We’ve all been there. Jumping to conclusions, judging others based on a single mistake, and forgetting their positive qualities. It’s like we’re caught up in the trend of Cancel Culture, where even Ghosting has become a common occurrence in our lives. We denounce people without considering the full picture or showing enough empathy for their circumstances. We focus on their human error as if we’re immune to making mistakes ourselves, perched atop our high horse of righteousness. We sever ties, ending friendships in haste. Initially, it may give us a sense of satisfaction, falsely believing that we would never do the same. But in reality, it only hurts us, robbing us of self-compassion and damaging our own self-worth.
I’ll be honest with you. I’ve been guilty of cutting people off too. Frustrated and angry, I’ve severed ties with friends and family without a second thought. Some of it was out of self-preservation, when I couldn’t bear witnessing their ongoing mistakes and pain. Other times, it was due to personal struggles, like postnatal depression and major life changes that left me feeling disconnected from my former self. I acted out of frustration and anger.
Cancel culture becomes more accepted in our society, it’s crucial that we teach our children to understand it and develop empathy and tolerance towards others. They need to learn the power of forgiveness and the fact that as humans, we make mistakes and constantly evolve and change. That should be acceptable.
One way we can do this is by teaching our children better communication and emotional intelligence skills. Before they send out that tweet or cut ties because someone’s behavior conflicts with their values, they should learn to pause and reflect. It’s about thinking before acting. Reflection before action.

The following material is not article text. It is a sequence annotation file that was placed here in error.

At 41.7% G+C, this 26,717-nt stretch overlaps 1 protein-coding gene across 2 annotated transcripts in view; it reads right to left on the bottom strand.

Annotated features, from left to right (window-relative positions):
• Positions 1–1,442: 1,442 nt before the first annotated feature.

We also need to address the impact of cancel culture within the media. It’s becoming a growing trend, and it’s crucial that we’re aware of its influence on our society and its effects on our children. While we must hold others accountable for illegal, immoral, and harmful behavior, we should be cautious of the “media jury” that often tarnishes reputations without a full understanding of the person’s story.
As parents, we’re concerned about the digital footprints our children leave behind. A misguided social media post from years ago can come back to haunt them and hinder future opportunities. That’s why we need to create a more tolerant and compassionate world, both online and offline.
It’s okay to mess up sometimes. It’s normal. It’s common. It’s a part of life. That’s the message I want to instill in my kids. I want them to understand that making mistakes, taking responsibility, learning from them, and becoming resilient and content are all part of their journey.
Teaching our children how to handle cancel culture is crucial in today’s world. So, here are some ways i plan to teach my children :
Ill let you know how i get on 🙂